Drug therapy is a form of treatment that involves the administration of drugs to treat or prevent diseases. It is used to treat a variety of illnesses, from psychiatric disorders to cancer. Drug addiction is a chronic condition characterized by compulsive or uncontrollable search and use of drugs despite harmful consequences and changes in the brain, which can be long-lasting. The main interventions available for substance use disorders include drug therapy, behavioral therapy, and participation in support groups.
Behavioral therapies are the most common form of intervention for people with substance use disorders, followed by medication use. Social support groups also provide long-term opportunities for people in recovery to stay focused on their commitment to living a sober life. Patients may use medications to help restore normal brain function and decrease cravings. Medications are available for the treatment of opioid addiction (heroin, prescription pain relievers), tobacco (nicotine), and alcohol.
Scientists are also developing drugs to treat addiction to stimulants (cocaine, methamphetamine) and cannabis (marijuana). People who take more than one medication need treatment for all the substances they use. Pharmacological stimulating and blocking actions are non-permanent effects that only occur when the drug is taken and activated in the body. For more serious mental illnesses, medication is the most appropriate and effective treatment; for example, schizophrenia should be treated with an antipsychotic drug and severe depressive illness with an antidepressant.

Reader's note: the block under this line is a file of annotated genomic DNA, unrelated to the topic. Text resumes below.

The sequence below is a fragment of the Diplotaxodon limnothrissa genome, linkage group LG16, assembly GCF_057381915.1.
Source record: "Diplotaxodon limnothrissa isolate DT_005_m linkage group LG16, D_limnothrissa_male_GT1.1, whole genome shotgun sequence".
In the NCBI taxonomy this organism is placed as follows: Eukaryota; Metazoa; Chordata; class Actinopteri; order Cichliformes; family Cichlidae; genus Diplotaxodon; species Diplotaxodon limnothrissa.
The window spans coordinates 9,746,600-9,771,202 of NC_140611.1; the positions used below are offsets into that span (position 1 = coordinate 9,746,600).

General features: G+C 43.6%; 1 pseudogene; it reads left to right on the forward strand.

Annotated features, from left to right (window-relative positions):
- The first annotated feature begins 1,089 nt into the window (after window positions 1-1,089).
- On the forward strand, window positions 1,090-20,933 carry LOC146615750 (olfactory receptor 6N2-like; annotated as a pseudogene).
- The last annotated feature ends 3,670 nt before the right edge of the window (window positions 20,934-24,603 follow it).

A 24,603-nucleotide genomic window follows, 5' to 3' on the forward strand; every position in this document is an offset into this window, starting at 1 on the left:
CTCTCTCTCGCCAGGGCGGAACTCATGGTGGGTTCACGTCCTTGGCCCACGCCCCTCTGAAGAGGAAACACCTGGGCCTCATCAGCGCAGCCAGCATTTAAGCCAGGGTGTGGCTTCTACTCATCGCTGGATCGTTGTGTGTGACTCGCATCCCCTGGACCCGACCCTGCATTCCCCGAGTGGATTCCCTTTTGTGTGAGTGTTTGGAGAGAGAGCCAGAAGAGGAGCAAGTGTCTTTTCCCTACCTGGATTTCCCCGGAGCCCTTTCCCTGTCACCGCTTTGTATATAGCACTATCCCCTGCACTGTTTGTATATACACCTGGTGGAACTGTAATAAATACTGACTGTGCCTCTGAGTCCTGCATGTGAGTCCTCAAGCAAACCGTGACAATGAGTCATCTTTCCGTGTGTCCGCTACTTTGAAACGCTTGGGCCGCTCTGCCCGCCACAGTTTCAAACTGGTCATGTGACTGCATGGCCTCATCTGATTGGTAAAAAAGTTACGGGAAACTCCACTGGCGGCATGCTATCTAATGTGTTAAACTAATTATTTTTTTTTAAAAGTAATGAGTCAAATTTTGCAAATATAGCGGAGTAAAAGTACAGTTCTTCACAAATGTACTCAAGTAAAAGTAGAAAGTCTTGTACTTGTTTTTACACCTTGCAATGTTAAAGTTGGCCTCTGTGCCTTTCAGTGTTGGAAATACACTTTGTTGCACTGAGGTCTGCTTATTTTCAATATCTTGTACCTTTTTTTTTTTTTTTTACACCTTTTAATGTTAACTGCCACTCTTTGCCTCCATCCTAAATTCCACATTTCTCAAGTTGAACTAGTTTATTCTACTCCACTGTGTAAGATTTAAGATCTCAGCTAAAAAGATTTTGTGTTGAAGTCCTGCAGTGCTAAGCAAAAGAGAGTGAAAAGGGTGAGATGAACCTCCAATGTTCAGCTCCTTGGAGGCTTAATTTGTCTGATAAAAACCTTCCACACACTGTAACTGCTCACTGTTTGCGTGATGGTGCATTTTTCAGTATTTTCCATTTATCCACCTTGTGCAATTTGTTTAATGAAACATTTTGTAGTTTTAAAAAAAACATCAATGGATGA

In the treatment of addiction, medications are used to reduce the intensity of withdrawal symptoms, reduce cravings for alcohol and other drugs, and reduce the likelihood of specific drug use or relapse by blocking their effect. Types of pharmacotherapy include antimetabolites, antimitotics, antitumor antibiotics, asparagine-specific enzymes, biosimilars, bisphosphonates, chemotherapy, DNA-damaging agents (antineoplastic) and alkylating agents. Mixed agonist-antagonists have a dual action; they both stimulate neurotransmitter receptors in the brain and block the activation of neurotransmitter receptors by a specific drug or classes of drugs. Scientific research since the mid-1970s shows that drug abuse treatment can help many drug offenders change their attitudes, beliefs and behaviors towards drug abuse; avoid relapses; and successfully exit a life of substance abuse and crime.
The Drug Enforcement Administration (DEA) classifies drugs into five distinct categories or programs depending on their acceptable medical use and potential for misuse.